When I was in college (60’s) my wife-to-be and her mother had tried many games before deciding we wanted to learn Bridge. Some college friends who were into cards of all types joined us and we got to be addicts. Several of those friends were very good players – at least by my standards. I read several books (Goren, Culbertson, etc.) and tried to become aware of the conventions and systems. But by the time I found I could play chess with one person (instead of three) and that I could learn much more about strategy and tactics in that game, I gave up on bridge.

In recent months, my daughter and her husband have wanted to learn bridge so my wife and I have been trying to help them get familiar with some of the finer points. But my knowledge and experience is 30-40 years old and I can’t remember most of what was cool at the time I was “serious” about it. I do suspect my grandkids will be developing an interest of their own, but I can’t swear to it.

It’s too good a game just to go away. There will always be serious players.

I play bridge (as well as chess :slight_smile: ). However the average age at my bridge club is undoubtedly over 50.

Chess is easy to learn (just the moves of 6 different pieces), and you can estimate your progress in a game by just counting material. There’s no luck. Of course it’s a very deep game, but you can usually find someone to play with (including a computer.)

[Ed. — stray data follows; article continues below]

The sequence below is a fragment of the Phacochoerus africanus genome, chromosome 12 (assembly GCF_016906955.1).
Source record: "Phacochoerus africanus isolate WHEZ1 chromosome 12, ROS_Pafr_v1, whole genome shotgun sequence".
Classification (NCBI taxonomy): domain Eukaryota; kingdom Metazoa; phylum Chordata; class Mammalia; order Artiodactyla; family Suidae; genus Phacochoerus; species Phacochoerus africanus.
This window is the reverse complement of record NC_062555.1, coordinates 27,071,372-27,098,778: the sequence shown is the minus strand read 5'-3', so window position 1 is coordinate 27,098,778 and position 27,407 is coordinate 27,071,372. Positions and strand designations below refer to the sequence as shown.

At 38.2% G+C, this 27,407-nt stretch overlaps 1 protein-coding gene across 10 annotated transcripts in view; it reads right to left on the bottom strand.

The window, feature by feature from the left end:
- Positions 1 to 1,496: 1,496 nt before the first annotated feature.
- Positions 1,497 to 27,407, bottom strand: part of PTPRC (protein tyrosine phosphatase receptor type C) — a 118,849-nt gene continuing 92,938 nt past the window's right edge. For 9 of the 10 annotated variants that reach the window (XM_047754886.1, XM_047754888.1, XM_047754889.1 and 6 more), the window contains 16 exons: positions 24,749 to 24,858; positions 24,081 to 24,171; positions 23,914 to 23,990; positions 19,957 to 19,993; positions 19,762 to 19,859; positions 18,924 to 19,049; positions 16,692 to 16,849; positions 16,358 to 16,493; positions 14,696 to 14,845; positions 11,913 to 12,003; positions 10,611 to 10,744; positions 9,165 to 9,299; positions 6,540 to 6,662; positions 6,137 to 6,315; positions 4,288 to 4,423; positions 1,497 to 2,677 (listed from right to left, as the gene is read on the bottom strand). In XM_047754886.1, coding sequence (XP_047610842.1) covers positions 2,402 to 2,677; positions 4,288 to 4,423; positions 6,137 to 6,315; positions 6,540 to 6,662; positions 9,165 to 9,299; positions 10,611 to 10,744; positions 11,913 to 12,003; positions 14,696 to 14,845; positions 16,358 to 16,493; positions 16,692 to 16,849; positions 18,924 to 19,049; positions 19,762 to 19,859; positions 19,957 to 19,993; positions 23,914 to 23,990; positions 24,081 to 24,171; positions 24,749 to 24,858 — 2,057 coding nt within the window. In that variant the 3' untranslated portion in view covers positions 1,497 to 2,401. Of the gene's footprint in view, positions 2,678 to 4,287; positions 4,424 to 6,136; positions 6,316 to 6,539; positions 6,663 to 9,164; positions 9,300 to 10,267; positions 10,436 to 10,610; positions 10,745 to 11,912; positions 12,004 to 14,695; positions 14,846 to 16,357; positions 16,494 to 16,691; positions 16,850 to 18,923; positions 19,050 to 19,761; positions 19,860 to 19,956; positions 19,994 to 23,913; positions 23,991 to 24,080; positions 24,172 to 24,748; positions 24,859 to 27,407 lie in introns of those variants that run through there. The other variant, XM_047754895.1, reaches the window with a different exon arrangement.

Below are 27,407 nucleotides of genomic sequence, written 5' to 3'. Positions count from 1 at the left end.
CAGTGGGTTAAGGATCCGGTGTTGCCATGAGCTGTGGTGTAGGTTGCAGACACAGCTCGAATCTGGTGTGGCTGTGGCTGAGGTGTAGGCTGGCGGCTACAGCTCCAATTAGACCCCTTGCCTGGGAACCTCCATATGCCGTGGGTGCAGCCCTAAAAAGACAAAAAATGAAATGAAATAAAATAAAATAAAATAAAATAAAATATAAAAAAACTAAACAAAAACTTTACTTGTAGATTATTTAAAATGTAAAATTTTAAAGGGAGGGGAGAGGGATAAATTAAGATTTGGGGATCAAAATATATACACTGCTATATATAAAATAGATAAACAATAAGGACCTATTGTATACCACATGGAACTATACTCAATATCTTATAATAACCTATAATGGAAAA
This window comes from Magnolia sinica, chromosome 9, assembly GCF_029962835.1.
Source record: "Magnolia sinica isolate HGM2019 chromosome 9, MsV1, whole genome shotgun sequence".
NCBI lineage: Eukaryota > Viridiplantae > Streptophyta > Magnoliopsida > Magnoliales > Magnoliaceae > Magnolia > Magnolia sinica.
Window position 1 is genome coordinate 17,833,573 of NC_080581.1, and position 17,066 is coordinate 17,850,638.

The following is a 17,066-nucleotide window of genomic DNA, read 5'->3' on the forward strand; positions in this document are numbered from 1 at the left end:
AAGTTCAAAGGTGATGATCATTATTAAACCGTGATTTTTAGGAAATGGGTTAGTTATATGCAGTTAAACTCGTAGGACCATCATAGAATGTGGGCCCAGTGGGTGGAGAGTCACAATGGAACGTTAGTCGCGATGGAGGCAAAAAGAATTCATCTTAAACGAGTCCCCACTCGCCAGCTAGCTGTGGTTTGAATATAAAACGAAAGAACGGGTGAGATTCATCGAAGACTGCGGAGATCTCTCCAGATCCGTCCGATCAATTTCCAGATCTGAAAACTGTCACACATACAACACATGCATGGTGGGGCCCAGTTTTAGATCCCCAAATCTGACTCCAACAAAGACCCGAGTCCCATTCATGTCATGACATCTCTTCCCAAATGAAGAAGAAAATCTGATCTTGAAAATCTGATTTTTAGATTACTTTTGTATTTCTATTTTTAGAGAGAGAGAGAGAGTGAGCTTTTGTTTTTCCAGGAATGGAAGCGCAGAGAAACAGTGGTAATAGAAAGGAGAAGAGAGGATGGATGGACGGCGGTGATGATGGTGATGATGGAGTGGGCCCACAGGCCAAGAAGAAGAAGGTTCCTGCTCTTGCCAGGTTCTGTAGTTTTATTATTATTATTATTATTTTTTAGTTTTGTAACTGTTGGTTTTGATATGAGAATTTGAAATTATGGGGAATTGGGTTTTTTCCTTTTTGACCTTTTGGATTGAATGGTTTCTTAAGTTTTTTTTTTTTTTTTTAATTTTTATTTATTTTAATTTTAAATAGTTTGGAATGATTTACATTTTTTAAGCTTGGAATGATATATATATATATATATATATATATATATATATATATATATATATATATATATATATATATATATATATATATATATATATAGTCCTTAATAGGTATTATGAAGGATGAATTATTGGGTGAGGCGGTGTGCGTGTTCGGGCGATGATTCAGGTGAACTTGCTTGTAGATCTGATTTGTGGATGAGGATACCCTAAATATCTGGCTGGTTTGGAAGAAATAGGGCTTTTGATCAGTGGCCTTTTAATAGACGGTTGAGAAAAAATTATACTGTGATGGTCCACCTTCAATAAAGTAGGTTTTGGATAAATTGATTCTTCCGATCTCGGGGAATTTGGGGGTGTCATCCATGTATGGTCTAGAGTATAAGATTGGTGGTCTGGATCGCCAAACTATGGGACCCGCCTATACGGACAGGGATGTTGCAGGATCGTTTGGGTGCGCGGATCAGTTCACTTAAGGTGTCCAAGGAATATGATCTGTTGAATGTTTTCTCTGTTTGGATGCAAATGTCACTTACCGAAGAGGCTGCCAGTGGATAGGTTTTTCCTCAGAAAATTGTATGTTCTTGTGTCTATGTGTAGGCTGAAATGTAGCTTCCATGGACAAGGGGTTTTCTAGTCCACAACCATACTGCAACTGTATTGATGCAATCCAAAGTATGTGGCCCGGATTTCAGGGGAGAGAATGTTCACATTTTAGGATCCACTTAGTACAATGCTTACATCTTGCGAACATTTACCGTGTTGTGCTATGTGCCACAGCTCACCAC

You can start playing around 6 years old. It doesn’t cost much to play. There are plenty of chess books to read.
However it’s NOT a sociable game, and appeals far more to men.

Learning bridge divides into two parts:

  • the card play (which is easy to teach and measure progress)
  • the bidding, which takes a long time before you can do it without help

The English Bridge Union get round this with a concept called Minibridge, which basically skips over bidding and sets the contract, ready for play.

There is luck in rubber bridge, but you need 8+ players before you can play duplicate bridge.
Bridge is played by roughly equal numbers of men + women, but appeals less to the young.

I used to play every week with three other guys. Then I moved half and hour away and it became much more difficult to play regularly. We still get together once or twice a year and play. I think we all miss it. For what it’s worth, I’ll be 40 this year.

I learned bridge in high school, but didn’t really get into it until my mid-twenties. I guess I came by it naturally. My grandmother was an avid player and a Master of some degree. She was in a club of two tables that lasted at least 50 years. Both my parents play, although not regularly.